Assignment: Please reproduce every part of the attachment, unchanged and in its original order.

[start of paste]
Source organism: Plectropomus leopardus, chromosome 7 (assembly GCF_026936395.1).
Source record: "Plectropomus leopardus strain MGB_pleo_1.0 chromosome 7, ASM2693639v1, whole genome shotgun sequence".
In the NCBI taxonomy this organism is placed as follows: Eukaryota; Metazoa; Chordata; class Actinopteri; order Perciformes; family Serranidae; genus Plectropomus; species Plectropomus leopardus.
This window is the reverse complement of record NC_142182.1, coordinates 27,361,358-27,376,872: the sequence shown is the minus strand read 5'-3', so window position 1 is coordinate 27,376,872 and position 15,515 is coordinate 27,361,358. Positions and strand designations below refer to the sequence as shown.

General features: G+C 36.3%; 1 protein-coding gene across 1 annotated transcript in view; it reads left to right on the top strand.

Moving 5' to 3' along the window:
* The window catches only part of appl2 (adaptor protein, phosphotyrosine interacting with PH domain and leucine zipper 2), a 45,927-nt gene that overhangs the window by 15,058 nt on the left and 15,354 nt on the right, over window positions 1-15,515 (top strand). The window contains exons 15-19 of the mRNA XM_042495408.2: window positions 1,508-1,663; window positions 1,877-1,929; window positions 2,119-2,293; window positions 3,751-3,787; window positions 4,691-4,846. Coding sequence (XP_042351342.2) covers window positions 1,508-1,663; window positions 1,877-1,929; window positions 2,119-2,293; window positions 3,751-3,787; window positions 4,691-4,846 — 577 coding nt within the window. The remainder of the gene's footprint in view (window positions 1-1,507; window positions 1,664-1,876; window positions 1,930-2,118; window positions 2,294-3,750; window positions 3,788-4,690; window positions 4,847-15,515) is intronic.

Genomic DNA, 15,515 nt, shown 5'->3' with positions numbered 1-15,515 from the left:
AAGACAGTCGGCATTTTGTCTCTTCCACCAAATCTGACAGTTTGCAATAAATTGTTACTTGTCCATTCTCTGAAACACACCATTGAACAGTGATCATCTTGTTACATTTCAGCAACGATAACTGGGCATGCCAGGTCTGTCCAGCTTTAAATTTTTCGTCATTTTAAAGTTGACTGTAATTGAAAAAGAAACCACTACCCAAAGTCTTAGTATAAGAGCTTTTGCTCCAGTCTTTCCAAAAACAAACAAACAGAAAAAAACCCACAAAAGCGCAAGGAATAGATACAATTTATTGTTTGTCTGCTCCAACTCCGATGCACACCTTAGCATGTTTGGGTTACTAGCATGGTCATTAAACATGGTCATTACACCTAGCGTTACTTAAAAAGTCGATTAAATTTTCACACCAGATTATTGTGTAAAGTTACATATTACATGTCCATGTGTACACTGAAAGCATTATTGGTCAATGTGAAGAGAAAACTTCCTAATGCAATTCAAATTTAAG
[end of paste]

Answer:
Source organism: Plectropomus leopardus, chromosome 7 (assembly GCF_026936395.1).
Source record: "Plectropomus leopardus strain MGB_pleo_1.0 chromosome 7, ASM2693639v1, whole genome shotgun sequence".
In the NCBI taxonomy this organism is placed as follows: Eukaryota; Metazoa; Chordata; class Actinopteri; order Perciformes; family Serranidae; genus Plectropomus; species Plectropomus leopardus.
This window is the reverse complement of record NC_142182.1, coordinates 27,361,358-27,376,872: the sequence shown is the minus strand read 5'-3', so window position 1 is coordinate 27,376,872 and position 15,515 is coordinate 27,361,358. Positions and strand designations below refer to the sequence as shown.

General features: G+C 36.3%; 1 protein-coding gene across 1 annotated transcript in view; it reads left to right on the top strand.

Moving 5' to 3' along the window:
* The window catches only part of appl2 (adaptor protein, phosphotyrosine interacting with PH domain and leucine zipper 2), a 45,927-nt gene that overhangs the window by 15,058 nt on the left and 15,354 nt on the right, over window positions 1-15,515 (top strand). The window contains exons 15-19 of the mRNA XM_042495408.2: window positions 1,508-1,663; window positions 1,877-1,929; window positions 2,119-2,293; window positions 3,751-3,787; window positions 4,691-4,846. Coding sequence (XP_042351342.2) covers window positions 1,508-1,663; window positions 1,877-1,929; window positions 2,119-2,293; window positions 3,751-3,787; window positions 4,691-4,846 — 577 coding nt within the window. The remainder of the gene's footprint in view (window positions 1-1,507; window positions 1,664-1,876; window positions 1,930-2,118; window positions 2,294-3,750; window positions 3,788-4,690; window positions 4,847-15,515) is intronic.

Genomic DNA, 15,515 nt, shown 5'->3' with positions numbered 1-15,515 from the left:
AAGACAGTCGGCATTTTGTCTCTTCCACCAAATCTGACAGTTTGCAATAAATTGTTACTTGTCCATTCTCTGAAACACACCATTGAACAGTGATCATCTTGTTACATTTCAGCAACGATAACTGGGCATGCCAGGTCTGTCCAGCTTTAAATTTTTCGTCATTTTAAAGTTGACTGTAATTGAAAAAGAAACCACTACCCAAAGTCTTAGTATAAGAGCTTTTGCTCCAGTCTTTCCAAAAACAAACAAACAGAAAAAAACCCACAAAAGCGCAAGGAATAGATACAATTTATTGTTTGTCTGCTCCAACTCCGATGCACACCTTAGCATGTTTGGGTTACTAGCATGGTCATTAAACATGGTCATTACACCTAGCGTTACTTAAAAAGTCGATTAAATTTTCACACCAGATTATTGTGTAAAGTTACATATTACATGTCCATGTGTACACTGAAAGCATTATTGGTCAATGTGAAGAGAAAACTTCCTAATGCAATTCAAATTTAAG